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Muthukumar N.,Madurai Medical College
Journal of Pediatric Neurosciences | Year: 2016

Objective: Proatlas segementation anomalies are due to defective re-segmentation of the proatlas sclerotome. These anomalies of the craniovertebral junction are rare and have multiple presentations. The aim of this study is to report this author's personal experience in managing five of these patients with different radiological findings necessitating different surgical strategies and to provide a brief review of the relevant literature. Materials and Methods: Five patients, all in the second decade of life were treated between 2010 and 2013. There were three males and two females. All the patients presented with spastic quadriparesis and/or cerebellar signs. Patients underwent plain radiographs, MRI and CT of the craniovertebral junction. CT of the cranioveretebral junction was the key to the diagnosis of this anomaly. Postoperatively, patients were assessed with plain radiographs and CT in all patients and MRI in one. Results: Two patients underwent craniovertebral realignment with occipitocervical fixation, two patients underwent C1-C2 fixation using Goel-Harms technique and one patient underwent craniovertebral realignment with C1-C2 fixation using spacers in the atlanatoaxial joint and foramen magnum decompression. All patients improved during follow up. Conclusions: Proatlas segmentation defects are rare anomalies of the craniovertebral junction. Routine use of thin section CT of the craniovertebral junction and an awareness of this entity and its multivarious presentations are necessary for clinicians dealing with abnormalities of the craniovertebral junction. © 2016 Journal of Pediatric Neurosciences. Source


Muthukumar N.,Madurai Medical College
Journal of Pediatric Neurosciences | Year: 2015

Spondylocostal dysostosis, also known as Jarcho-Levine syndrome, is a rare disorder characterized by multiple vertebral and rib anomalies at birth. The association of occult spinal dysraphic lesions with this entity is rare. Two patients with spondylocostal dysostosis and occult spinal dysraphic lesions, one with type I split cord malformation and another with spinal dermal sinus are being reported. A 7-month-old female child who was operated at birth for imperforate anus was noted to have a dimple at the low back with altered skin color around the dimple. Examination revealed the right lower extremity was slightly thinner than the left. Plain radiographs showed features of spondylocostal dysostosis with scoliosis. Magnetic resonance imaging (MRI) showed a type I split cord malformation at the lumbosacral junction with low-lying conus and terminal syringomyelia. Patient underwent excision of the bony spur uneventfully. A 14-month-old male child was noted to have a small swelling in the low back along with deformity of the right lower chest since birth. Plain radiographs revealed features of spondylocostal dysostosis. MRI showed a spinal dermal sinus at the lumbosacral junction with a low-lying conus. The patient underwent excision of the spinal dermal sinus and untethering of the cord uneventfully. Although rare, spondylocostal dysostosis can be associated with occult spinal dysraphic lesions like type I split cord malformations or spinal dermal sinus. Physicians should be aware about the possibility of children with spondylocostal dysostosis harboring occult spinal dysraphic lesions so that these patients receive appropriate treatment. Source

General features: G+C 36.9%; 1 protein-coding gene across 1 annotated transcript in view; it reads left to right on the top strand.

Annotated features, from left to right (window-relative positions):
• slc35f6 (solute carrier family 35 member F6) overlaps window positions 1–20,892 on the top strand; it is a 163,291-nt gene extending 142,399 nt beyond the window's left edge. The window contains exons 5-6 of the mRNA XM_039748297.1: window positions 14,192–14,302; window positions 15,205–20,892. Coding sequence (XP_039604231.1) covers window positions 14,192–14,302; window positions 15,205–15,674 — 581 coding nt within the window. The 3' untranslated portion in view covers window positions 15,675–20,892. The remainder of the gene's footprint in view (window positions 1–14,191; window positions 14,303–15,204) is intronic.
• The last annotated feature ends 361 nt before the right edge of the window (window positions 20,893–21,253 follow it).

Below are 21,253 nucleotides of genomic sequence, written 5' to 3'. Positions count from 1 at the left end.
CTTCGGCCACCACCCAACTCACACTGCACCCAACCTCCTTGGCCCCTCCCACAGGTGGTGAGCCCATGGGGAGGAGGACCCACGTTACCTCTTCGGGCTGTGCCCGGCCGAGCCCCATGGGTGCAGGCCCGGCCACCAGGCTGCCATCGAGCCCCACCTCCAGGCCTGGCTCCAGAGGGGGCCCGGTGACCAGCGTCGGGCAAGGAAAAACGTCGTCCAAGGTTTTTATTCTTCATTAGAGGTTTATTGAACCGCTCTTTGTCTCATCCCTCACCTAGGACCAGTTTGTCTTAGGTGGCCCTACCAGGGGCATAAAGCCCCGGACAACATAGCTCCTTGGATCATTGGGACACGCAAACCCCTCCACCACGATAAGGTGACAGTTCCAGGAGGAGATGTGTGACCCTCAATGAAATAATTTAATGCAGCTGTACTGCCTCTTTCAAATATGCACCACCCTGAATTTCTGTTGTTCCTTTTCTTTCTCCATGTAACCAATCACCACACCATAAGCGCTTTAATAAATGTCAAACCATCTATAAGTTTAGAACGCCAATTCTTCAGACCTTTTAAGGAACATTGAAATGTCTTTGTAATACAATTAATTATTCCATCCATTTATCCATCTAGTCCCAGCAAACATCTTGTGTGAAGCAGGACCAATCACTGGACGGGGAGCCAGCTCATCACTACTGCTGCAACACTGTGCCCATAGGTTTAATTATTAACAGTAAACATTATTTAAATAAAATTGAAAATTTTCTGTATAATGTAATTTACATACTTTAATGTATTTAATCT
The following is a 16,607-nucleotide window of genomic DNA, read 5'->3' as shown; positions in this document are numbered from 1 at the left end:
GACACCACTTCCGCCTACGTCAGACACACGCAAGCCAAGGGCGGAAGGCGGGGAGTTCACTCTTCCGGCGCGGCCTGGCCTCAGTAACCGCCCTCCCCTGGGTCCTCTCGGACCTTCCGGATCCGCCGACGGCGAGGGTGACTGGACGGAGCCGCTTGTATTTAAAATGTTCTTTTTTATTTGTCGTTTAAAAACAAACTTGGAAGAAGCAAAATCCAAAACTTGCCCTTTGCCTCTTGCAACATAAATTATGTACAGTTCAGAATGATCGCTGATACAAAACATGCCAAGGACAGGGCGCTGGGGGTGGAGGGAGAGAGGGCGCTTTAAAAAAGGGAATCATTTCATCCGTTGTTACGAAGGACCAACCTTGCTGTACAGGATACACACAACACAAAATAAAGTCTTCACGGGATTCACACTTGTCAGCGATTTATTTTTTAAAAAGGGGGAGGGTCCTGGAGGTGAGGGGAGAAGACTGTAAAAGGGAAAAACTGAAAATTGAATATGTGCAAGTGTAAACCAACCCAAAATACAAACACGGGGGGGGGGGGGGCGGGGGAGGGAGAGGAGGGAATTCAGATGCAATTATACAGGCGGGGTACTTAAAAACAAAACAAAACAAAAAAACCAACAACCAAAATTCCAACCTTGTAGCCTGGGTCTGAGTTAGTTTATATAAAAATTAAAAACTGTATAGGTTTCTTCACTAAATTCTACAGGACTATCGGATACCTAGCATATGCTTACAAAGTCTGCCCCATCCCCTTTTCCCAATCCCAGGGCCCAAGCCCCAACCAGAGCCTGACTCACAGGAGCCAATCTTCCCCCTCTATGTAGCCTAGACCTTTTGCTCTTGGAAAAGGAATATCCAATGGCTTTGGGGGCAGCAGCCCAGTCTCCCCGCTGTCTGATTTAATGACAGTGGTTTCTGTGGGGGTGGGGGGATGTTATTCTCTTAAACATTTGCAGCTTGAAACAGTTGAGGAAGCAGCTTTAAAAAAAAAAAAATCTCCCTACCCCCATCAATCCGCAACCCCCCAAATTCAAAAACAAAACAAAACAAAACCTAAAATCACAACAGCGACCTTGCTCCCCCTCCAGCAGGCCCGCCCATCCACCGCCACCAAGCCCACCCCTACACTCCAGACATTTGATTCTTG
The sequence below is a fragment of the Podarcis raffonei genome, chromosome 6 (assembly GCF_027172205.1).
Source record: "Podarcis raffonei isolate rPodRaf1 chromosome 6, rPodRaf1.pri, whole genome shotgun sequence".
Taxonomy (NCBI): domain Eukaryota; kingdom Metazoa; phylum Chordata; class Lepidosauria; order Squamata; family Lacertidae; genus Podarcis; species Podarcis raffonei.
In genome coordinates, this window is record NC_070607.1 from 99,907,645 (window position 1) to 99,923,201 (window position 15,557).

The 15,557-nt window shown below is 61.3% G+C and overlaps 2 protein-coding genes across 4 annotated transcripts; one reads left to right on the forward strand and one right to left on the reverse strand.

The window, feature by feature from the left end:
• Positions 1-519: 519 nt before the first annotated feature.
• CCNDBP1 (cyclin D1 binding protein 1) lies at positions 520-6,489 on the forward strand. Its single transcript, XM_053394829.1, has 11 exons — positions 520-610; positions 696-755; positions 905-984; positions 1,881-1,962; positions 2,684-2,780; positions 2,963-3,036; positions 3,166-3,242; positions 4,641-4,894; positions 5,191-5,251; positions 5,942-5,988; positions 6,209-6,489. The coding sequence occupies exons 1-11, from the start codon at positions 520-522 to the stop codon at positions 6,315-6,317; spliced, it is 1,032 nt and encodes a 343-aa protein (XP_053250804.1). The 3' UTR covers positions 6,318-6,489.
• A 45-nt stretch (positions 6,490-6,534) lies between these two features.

Athappan G.,Caritas St Elizabeth Medical Center | Ponniah T.,Madurai Medical College | Jeyaseelan L.,Christian Medical College
Journal of Cardiovascular Medicine | Year: 2010